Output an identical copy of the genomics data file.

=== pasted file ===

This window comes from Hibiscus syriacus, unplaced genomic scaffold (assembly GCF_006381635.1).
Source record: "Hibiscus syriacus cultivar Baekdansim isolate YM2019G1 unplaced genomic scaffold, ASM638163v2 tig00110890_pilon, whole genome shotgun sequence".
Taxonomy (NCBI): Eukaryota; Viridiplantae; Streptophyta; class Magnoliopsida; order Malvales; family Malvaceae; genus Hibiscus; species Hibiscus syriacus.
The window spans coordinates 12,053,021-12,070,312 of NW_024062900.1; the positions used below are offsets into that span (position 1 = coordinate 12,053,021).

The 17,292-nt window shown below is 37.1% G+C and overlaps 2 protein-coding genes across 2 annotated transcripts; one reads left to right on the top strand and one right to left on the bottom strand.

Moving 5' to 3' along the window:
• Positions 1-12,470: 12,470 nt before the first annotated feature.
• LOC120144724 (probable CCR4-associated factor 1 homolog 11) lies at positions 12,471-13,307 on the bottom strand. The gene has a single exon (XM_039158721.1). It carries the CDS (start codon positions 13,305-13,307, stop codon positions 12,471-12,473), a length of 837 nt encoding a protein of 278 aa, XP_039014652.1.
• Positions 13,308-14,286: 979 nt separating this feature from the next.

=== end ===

This window comes from Hibiscus syriacus, unplaced genomic scaffold (assembly GCF_006381635.1).
Source record: "Hibiscus syriacus cultivar Baekdansim isolate YM2019G1 unplaced genomic scaffold, ASM638163v2 tig00110890_pilon, whole genome shotgun sequence".
Taxonomy (NCBI): Eukaryota; Viridiplantae; Streptophyta; class Magnoliopsida; order Malvales; family Malvaceae; genus Hibiscus; species Hibiscus syriacus.
The window spans coordinates 12,053,021-12,070,312 of NW_024062900.1; the positions used below are offsets into that span (position 1 = coordinate 12,053,021).

The 17,292-nt window shown below is 37.1% G+C and overlaps 2 protein-coding genes across 2 annotated transcripts; one reads left to right on the top strand and one right to left on the bottom strand.

Moving 5' to 3' along the window:
• Positions 1-12,470: 12,470 nt before the first annotated feature.
• LOC120144724 (probable CCR4-associated factor 1 homolog 11) lies at positions 12,471-13,307 on the bottom strand. The gene has a single exon (XM_039158721.1). It carries the CDS (start codon positions 13,305-13,307, stop codon positions 12,471-12,473), a length of 837 nt encoding a protein of 278 aa, XP_039014652.1.
• Positions 13,308-14,286: 979 nt separating this feature from the next.